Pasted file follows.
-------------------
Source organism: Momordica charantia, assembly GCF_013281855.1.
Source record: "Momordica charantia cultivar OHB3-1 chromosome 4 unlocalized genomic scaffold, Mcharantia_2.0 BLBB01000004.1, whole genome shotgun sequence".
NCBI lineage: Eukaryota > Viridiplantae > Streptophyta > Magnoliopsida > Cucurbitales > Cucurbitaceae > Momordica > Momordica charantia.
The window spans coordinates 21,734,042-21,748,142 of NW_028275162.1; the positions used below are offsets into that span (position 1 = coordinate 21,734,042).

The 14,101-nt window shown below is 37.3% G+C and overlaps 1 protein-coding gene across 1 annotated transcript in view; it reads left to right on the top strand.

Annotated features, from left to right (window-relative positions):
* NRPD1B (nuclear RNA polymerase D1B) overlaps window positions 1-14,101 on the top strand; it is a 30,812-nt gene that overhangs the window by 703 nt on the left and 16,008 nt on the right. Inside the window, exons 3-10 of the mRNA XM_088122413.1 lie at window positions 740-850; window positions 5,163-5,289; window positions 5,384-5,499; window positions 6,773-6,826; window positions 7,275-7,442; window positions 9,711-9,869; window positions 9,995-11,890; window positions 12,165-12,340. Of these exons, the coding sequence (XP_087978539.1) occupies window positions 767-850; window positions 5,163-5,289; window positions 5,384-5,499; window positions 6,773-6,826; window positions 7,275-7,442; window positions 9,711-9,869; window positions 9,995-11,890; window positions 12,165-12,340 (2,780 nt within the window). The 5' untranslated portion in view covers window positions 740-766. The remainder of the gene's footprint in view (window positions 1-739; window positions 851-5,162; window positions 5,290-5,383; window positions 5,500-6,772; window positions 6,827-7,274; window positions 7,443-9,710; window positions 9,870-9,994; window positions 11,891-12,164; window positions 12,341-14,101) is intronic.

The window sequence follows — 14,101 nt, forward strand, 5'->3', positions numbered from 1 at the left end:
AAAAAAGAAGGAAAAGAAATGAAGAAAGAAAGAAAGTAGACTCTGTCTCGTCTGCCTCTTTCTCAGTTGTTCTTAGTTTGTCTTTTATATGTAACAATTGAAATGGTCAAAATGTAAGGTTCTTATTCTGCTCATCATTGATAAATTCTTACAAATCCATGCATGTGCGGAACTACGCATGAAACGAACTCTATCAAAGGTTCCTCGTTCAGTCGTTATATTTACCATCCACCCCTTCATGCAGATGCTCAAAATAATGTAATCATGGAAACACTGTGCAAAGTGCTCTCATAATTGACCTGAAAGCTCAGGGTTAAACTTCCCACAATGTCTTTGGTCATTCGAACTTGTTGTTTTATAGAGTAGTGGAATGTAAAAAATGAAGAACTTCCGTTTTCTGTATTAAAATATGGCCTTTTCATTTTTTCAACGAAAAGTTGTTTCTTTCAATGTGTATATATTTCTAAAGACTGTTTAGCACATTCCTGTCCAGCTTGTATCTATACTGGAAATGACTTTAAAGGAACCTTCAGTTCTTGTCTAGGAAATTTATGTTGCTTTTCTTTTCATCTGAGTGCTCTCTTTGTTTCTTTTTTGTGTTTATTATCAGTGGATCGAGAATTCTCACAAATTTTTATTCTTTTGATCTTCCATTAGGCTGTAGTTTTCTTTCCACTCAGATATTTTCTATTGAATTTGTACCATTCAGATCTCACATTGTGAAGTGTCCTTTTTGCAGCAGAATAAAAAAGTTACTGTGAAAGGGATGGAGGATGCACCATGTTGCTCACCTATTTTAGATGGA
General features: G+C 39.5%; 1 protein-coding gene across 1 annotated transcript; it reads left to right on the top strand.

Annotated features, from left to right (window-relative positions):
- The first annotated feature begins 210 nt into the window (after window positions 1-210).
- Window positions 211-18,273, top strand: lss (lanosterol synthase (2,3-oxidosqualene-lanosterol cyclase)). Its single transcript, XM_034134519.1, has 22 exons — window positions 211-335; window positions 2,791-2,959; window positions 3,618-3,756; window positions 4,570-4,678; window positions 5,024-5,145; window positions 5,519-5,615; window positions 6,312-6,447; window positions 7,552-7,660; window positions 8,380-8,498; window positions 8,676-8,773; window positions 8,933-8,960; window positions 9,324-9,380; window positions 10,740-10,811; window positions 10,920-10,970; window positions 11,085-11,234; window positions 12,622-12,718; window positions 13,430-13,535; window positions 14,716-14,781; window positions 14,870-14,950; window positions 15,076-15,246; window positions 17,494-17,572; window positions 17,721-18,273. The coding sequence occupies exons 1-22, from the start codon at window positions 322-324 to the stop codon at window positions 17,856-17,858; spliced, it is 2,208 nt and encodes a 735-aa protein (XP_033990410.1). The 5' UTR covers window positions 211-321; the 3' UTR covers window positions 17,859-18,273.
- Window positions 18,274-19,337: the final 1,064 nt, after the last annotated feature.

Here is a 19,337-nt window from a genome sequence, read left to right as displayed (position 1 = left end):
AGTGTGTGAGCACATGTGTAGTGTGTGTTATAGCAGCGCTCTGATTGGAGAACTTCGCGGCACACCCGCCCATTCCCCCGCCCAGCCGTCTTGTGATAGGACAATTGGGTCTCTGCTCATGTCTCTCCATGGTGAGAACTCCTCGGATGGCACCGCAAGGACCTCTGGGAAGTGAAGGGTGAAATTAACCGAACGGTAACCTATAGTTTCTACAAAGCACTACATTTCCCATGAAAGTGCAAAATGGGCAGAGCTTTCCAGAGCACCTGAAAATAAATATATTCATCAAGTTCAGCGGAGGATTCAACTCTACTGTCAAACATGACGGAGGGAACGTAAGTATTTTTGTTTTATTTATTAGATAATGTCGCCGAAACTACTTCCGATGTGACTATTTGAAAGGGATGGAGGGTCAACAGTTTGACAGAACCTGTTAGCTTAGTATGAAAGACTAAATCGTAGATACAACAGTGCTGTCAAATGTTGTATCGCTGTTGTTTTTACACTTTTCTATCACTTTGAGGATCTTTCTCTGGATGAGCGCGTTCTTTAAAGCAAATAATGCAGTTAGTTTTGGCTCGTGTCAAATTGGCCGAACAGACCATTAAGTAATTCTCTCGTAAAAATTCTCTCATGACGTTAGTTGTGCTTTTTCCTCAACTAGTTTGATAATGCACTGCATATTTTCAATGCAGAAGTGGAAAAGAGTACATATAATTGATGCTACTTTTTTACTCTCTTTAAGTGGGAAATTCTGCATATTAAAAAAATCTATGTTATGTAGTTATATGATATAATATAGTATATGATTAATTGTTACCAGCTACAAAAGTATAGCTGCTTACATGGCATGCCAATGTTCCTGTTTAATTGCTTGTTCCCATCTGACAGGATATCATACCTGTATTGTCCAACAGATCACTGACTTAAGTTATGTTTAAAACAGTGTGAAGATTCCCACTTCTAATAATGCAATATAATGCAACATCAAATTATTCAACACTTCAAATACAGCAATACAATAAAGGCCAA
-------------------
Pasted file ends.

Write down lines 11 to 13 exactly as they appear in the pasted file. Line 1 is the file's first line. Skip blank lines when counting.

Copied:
Annotated features, from left to right (window-relative positions):
- The first annotated feature begins 210 nt into the window (after window positions 1-210).
- Window positions 211-18,273, top strand: lss (lanosterol synthase (2,3-oxidosqualene-lanosterol cyclase)). Its single transcript, XM_034134519.1, has 22 exons — window positions 211-335; window positions 2,791-2,959; window positions 3,618-3,756; window positions 4,570-4,678; window positions 5,024-5,145; window positions 5,519-5,615; window positions 6,312-6,447; window positions 7,552-7,660; window positions 8,380-8,498; window positions 8,676-8,773; window positions 8,933-8,960; window positions 9,324-9,380; window positions 10,740-10,811; window positions 10,920-10,970; window positions 11,085-11,234; window positions 12,622-12,718; window positions 13,430-13,535; window positions 14,716-14,781; window positions 14,870-14,950; window positions 15,076-15,246; window positions 17,494-17,572; window positions 17,721-18,273. The coding sequence occupies exons 1-22, from the start codon at window positions 322-324 to the stop codon at window positions 17,856-17,858; spliced, it is 2,208 nt and encodes a 735-aa protein (XP_033990410.1). The 5' UTR covers window positions 211-321; the 3' UTR covers window positions 17,859-18,273.